Sufistic influence on the architectural typology of the Melaka Tengkera Mosque of Melaka, Malaysia
Free (open access)
Volume 2 (2018), Issue 4
509 - 524
Azizi Bahauddin & Hakimi Ahmad
Islam grew rapidly in the Malay world at the end of the 13th and early 14th centuries AD. It was spread by missionaries from Arab countries, India, Iraq and China. It comes along with the teachings of Sufism or tasawwuf – Islamic esoteric dimensions supported and complemented by Islamic exoteric Sharia practice. The mosque becomes a sacred symbol of importance to this religion. The construction of the mosque since the time of Prophet Muhammad (pbuh) has shown a lot of changes. The typology of the Malay mosque architecture is of medium scale and has its contextual value reflecting the identity of the Sufis former leaders such as the influence of the high priest, or ulama, of the Wali Songo, the revered saints of Islam in Indonesia. The legacy of the Sufis must be maintained so as not to be marginalized by modernity and globalisation. These questions arose as many people believed that the majority of contemporary mosques no longer inherit the value of the traditional Wali Songo mosque. This opinion is quite reasonable due to the formal expression of the mosque today which is different from the traditional Wali Songo mosque. For example, the contemporary mosques are dominated by domes and towers, both of which are of monumental scale. They are two non-local elements that have replaced local parts and altered the official expressions of the mosques in the archipelago. It continued to fade after the colonial period despite the deeply rooted approach of Sufism that emerged 400 years ago. The Melaka Tengkera Mosque built in the 18th century AD still demonstrates its simplicity in terms of its scale and traditional image, as well as the value of hybrid assimilation or Hindu–Buddhist syncretism and tolerance. This article uses qualitative methods particularly in ethnographic and phenomenological approaches supported by architectural documentation in emphasising the symbolic and semiotic aesthetic expression aspects. This emotional bonding contributes to the Sufistic symbolic aesthetics in the mosque. The study found that the traditional architecture of the mosque still creates the sacred Sufistic ambience through its more civilised concept of spatial transitions, with a complete ritual experience of the heritage of the Wali Songo Sufis.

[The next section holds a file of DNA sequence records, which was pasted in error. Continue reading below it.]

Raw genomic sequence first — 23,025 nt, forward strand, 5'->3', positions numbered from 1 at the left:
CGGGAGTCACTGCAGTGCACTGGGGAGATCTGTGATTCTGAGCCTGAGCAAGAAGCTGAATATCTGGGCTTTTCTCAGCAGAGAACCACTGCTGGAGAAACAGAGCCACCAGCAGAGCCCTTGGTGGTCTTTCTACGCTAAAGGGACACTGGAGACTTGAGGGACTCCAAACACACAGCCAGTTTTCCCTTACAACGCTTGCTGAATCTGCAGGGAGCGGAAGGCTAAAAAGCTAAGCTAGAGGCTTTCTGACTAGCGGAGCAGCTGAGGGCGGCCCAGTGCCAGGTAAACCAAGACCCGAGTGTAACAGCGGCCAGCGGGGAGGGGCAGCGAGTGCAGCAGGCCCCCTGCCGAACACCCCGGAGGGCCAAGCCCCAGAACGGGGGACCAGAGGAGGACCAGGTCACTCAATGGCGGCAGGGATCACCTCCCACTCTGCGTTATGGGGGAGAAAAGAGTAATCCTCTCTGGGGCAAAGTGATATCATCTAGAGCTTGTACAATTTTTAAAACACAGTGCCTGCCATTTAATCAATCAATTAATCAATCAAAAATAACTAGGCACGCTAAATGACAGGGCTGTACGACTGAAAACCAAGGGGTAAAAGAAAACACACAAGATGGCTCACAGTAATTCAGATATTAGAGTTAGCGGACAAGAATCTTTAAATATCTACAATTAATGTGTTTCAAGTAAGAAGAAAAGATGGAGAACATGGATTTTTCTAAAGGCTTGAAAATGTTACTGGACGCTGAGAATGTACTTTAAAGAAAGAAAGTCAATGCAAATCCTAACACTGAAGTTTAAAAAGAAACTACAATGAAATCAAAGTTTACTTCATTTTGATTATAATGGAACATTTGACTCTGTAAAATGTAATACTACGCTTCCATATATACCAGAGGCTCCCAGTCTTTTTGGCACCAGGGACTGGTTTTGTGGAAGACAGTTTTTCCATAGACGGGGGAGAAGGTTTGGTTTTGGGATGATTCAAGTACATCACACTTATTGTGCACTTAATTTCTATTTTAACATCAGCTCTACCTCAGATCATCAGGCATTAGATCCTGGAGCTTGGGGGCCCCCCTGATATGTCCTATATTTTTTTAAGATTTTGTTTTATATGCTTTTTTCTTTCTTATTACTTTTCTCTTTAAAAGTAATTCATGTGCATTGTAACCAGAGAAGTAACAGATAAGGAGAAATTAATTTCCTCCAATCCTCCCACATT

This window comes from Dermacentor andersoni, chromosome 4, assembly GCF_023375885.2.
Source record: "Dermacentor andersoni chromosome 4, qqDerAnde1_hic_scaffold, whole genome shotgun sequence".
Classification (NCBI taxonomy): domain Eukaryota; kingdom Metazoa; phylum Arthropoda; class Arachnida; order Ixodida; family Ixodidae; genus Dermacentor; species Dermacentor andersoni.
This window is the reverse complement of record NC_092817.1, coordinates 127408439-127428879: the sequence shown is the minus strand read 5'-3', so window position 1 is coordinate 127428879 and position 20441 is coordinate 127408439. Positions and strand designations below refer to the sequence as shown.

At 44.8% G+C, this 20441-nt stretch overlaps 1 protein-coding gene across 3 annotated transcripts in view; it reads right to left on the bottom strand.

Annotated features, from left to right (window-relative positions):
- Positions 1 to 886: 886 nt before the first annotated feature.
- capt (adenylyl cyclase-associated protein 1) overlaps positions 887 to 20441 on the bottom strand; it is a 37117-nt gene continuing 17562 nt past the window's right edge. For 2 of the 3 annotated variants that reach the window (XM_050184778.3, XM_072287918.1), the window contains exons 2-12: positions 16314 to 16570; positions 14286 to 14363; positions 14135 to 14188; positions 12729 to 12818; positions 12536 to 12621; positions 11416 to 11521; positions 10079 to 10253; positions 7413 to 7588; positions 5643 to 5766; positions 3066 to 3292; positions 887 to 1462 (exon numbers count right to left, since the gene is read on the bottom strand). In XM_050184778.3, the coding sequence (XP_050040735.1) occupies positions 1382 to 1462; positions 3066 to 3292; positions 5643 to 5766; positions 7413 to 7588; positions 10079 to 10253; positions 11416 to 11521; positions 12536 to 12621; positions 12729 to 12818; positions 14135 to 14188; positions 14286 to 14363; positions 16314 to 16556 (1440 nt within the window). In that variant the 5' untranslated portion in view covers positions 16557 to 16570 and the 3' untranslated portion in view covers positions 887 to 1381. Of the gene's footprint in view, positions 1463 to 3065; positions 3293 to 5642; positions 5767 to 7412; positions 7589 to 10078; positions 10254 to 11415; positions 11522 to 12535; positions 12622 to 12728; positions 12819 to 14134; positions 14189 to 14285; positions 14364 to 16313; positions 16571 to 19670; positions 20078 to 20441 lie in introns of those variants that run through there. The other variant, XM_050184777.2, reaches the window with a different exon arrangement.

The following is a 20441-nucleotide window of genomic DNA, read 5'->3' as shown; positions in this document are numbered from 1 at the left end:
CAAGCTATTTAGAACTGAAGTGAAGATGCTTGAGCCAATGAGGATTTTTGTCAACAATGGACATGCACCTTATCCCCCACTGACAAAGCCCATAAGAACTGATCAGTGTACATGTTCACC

Sufism, Philosophy, Mosque, Ethics and Aesthetics